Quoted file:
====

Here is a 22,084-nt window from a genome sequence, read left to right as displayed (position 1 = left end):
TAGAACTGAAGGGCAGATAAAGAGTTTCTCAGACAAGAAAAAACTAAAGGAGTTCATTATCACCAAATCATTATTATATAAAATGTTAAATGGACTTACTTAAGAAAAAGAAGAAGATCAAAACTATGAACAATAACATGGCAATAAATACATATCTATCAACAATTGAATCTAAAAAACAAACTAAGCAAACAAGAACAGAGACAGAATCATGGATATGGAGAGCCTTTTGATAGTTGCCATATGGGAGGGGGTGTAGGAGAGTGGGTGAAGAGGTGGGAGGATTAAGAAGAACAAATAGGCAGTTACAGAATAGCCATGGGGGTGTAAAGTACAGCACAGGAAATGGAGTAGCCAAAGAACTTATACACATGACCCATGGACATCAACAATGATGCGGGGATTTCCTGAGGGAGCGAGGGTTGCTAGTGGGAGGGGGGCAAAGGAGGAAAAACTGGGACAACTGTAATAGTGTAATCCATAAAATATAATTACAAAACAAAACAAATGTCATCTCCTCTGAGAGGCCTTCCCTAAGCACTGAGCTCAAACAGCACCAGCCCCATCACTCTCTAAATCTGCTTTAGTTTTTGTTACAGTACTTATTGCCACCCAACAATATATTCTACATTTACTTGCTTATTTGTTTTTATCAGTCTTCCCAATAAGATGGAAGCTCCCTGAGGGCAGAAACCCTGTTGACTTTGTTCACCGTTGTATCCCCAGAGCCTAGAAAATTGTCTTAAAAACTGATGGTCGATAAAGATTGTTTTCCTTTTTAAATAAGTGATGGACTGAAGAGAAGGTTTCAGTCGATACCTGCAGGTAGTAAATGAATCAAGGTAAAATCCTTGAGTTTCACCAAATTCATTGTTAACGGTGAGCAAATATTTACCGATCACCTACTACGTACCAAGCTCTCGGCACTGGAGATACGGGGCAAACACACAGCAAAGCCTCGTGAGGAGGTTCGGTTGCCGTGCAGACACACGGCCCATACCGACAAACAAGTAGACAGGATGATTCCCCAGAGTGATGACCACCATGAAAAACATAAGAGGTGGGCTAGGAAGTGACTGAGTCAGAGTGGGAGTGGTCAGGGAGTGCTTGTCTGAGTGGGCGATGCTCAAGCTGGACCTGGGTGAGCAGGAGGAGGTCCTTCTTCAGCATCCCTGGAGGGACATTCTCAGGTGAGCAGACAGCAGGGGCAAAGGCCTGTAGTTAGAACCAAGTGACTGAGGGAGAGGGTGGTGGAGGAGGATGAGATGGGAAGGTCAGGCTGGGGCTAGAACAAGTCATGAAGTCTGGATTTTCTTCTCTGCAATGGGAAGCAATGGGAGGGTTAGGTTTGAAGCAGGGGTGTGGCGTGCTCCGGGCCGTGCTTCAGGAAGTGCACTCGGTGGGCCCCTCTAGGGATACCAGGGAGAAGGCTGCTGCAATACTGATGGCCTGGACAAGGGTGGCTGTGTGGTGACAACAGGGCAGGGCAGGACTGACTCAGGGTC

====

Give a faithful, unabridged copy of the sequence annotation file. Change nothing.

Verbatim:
Here is a 22,084-nt window from a genome sequence, read left to right as displayed (position 1 = left end):
TAGAACTGAAGGGCAGATAAAGAGTTTCTCAGACAAGAAAAAACTAAAGGAGTTCATTATCACCAAATCATTATTATATAAAATGTTAAATGGACTTACTTAAGAAAAAGAAGAAGATCAAAACTATGAACAATAACATGGCAATAAATACATATCTATCAACAATTGAATCTAAAAAACAAACTAAGCAAACAAGAACAGAGACAGAATCATGGATATGGAGAGCCTTTTGATAGTTGCCATATGGGAGGGGGTGTAGGAGAGTGGGTGAAGAGGTGGGAGGATTAAGAAGAACAAATAGGCAGTTACAGAATAGCCATGGGGGTGTAAAGTACAGCACAGGAAATGGAGTAGCCAAAGAACTTATACACATGACCCATGGACATCAACAATGATGCGGGGATTTCCTGAGGGAGCGAGGGTTGCTAGTGGGAGGGGGGCAAAGGAGGAAAAACTGGGACAACTGTAATAGTGTAATCCATAAAATATAATTACAAAACAAAACAAATGTCATCTCCTCTGAGAGGCCTTCCCTAAGCACTGAGCTCAAACAGCACCAGCCCCATCACTCTCTAAATCTGCTTTAGTTTTTGTTACAGTACTTATTGCCACCCAACAATATATTCTACATTTACTTGCTTATTTGTTTTTATCAGTCTTCCCAATAAGATGGAAGCTCCCTGAGGGCAGAAACCCTGTTGACTTTGTTCACCGTTGTATCCCCAGAGCCTAGAAAATTGTCTTAAAAACTGATGGTCGATAAAGATTGTTTTCCTTTTTAAATAAGTGATGGACTGAAGAGAAGGTTTCAGTCGATACCTGCAGGTAGTAAATGAATCAAGGTAAAATCCTTGAGTTTCACCAAATTCATTGTTAACGGTGAGCAAATATTTACCGATCACCTACTACGTACCAAGCTCTCGGCACTGGAGATACGGGGCAAACACACAGCAAAGCCTCGTGAGGAGGTTCGGTTGCCGTGCAGACACACGGCCCATACCGACAAACAAGTAGACAGGATGATTCCCCAGAGTGATGACCACCATGAAAAACATAAGAGGTGGGCTAGGAAGTGACTGAGTCAGAGTGGGAGTGGTCAGGGAGTGCTTGTCTGAGTGGGCGATGCTCAAGCTGGACCTGGGTGAGCAGGAGGAGGTCCTTCTTCAGCATCCCTGGAGGGACATTCTCAGGTGAGCAGACAGCAGGGGCAAAGGCCTGTAGTTAGAACCAAGTGACTGAGGGAGAGGGTGGTGGAGGAGGATGAGATGGGAAGGTCAGGCTGGGGCTAGAACAAGTCATGAAGTCTGGATTTTCTTCTCTGCAATGGGAAGCAATGGGAGGGTTAGGTTTGAAGCAGGGGTGTGGCGTGCTCCGGGCCGTGCTTCAGGAAGTGCACTCGGTGGGCCCCTCTAGGGATACCAGGGAGAAGGCTGCTGCAATACTGATGGCCTGGACAAGGGTGGCTGTGTGGTGACAACAGGGCAGGGCAGGACTGACTCAGGGTC